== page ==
Sunday, February 20, 2005

Educating Inner City Youth 

Excellent observations in today's Boston Globe by confessed liberal Mark Roosevelt on what it will take to close the achievement gap between whites and blacks. The author swallows hard and admits:

Yes, money matters, and the spending inequities of the past were a disgrace. But
once a certain level of spending has been reached, school improvement is far
more about how money is spent...More reforms and higher state standards are
necessary because school systems have shown that, like most large institutions,
they have little ability to change on their own. (As Dick Elmore of the Harvard
Graduate School of Education puts it, ''Watching schools change is not like
watching grass grow; it is like watching Astroturf grow.'') This is so despite
the fact that educators at all levels-superintendents, principals, and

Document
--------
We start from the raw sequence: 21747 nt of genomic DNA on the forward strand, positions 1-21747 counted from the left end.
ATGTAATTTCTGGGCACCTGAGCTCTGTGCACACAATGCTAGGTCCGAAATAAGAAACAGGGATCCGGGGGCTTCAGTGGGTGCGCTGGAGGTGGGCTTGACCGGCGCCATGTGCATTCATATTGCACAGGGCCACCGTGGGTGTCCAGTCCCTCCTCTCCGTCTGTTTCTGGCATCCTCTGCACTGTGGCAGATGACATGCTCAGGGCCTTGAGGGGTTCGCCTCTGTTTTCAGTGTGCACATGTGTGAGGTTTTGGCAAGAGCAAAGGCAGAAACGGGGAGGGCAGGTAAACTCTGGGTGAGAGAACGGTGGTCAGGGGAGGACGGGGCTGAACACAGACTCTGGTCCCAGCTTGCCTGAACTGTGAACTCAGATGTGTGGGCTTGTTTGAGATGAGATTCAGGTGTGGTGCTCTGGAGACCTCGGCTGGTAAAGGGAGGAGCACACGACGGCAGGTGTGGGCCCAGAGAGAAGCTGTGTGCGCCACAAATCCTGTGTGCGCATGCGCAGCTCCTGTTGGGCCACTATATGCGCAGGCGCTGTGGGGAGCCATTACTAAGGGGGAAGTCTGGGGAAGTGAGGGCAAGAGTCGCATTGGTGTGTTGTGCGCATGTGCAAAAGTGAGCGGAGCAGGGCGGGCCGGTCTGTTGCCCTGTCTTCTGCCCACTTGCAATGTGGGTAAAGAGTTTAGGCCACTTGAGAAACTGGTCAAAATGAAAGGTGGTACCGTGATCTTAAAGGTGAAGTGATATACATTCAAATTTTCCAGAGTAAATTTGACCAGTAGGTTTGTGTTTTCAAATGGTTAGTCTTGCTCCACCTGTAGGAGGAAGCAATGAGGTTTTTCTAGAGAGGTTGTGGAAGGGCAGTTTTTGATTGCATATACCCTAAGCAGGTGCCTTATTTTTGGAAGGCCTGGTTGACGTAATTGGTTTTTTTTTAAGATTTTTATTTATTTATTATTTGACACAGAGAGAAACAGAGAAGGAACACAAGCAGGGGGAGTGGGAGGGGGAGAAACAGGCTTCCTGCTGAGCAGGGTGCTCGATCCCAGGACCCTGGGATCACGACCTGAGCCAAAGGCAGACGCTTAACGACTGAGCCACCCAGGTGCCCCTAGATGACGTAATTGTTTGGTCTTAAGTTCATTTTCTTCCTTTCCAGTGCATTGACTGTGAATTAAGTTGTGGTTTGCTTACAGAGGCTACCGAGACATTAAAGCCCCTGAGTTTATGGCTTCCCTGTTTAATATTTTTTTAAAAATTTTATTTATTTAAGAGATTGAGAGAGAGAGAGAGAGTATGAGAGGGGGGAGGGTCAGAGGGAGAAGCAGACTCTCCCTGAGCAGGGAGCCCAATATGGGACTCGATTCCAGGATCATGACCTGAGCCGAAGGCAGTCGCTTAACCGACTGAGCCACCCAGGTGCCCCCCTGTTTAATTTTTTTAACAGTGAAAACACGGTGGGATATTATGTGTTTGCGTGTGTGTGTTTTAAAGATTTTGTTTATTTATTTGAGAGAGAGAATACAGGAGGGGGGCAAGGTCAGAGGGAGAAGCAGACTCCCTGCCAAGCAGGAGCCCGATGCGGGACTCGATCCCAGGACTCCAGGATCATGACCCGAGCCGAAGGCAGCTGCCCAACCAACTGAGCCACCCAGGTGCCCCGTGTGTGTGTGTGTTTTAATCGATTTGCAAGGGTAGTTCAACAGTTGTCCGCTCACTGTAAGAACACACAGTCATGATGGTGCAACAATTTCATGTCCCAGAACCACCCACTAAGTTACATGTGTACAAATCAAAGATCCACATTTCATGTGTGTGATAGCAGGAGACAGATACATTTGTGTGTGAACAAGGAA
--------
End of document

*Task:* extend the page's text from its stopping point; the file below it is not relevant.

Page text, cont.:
teachers-express enormous frustration with how their jobs are structured and
with the barriers to effective practice created by outdated management policies
and inflexible collective bargaining agreements.

Mr. Roosevelt supports the growth of charter schools as a way of increasing competition to traditional schools and calls for the end of Massachusett's cap on the issuance of new charters. But he falls short of calling for private school vouchers, which would accelerate the reforms he is interested in achieving. He closes by saying:

NCLB sets the right goals for America's schools. Instead of fighting it,
Massachusetts progressives and education leaders should work to show that we
have the ingenuity and determination to be the first state to close the
achievement gap. For we should all be able to agree that educating every child
to a reasonable standard is indeed the great civil rights enterprise of our time.

PermaLink | 9:31 AM | |

This page is powered by Blogger. Isn't yours?